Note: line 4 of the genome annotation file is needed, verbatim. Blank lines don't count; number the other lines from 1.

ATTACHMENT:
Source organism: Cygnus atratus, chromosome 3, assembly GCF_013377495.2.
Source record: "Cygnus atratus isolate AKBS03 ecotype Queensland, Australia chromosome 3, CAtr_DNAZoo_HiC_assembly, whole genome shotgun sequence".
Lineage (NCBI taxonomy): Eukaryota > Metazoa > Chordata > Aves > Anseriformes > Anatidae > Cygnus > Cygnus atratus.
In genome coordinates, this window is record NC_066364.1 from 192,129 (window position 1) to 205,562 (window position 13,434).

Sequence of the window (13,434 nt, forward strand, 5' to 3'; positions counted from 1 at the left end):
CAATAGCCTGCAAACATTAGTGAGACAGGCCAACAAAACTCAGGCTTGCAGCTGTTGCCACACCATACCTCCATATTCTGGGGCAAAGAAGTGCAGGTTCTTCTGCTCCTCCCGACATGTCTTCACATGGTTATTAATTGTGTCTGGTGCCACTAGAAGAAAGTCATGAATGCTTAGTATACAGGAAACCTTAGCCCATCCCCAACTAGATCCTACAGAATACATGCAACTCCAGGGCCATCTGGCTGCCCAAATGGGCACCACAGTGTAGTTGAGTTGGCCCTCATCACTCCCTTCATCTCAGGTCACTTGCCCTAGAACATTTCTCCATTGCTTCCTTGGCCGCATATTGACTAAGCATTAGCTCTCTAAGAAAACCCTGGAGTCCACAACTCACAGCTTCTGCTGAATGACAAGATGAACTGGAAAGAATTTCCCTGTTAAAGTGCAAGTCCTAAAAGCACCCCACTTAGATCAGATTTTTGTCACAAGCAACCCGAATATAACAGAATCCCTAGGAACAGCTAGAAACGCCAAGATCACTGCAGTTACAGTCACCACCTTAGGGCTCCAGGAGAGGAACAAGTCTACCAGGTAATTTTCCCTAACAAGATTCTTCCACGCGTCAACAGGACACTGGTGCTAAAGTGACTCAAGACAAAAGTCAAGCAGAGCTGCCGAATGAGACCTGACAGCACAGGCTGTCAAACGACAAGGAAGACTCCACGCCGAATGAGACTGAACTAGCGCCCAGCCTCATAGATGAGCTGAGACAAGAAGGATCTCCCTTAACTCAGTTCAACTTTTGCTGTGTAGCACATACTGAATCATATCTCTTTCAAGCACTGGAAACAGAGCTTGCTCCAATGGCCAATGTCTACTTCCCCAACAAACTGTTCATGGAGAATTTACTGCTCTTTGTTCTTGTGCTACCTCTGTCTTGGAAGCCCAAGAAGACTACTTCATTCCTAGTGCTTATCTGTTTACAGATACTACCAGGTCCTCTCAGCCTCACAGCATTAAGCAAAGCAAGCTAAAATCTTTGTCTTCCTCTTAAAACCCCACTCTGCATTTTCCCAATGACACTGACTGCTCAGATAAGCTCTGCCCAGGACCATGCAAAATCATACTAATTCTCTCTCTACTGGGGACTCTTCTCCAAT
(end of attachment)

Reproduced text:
In genome coordinates, this window is record NC_066364.1 from 192,129 (window position 1) to 205,562 (window position 13,434).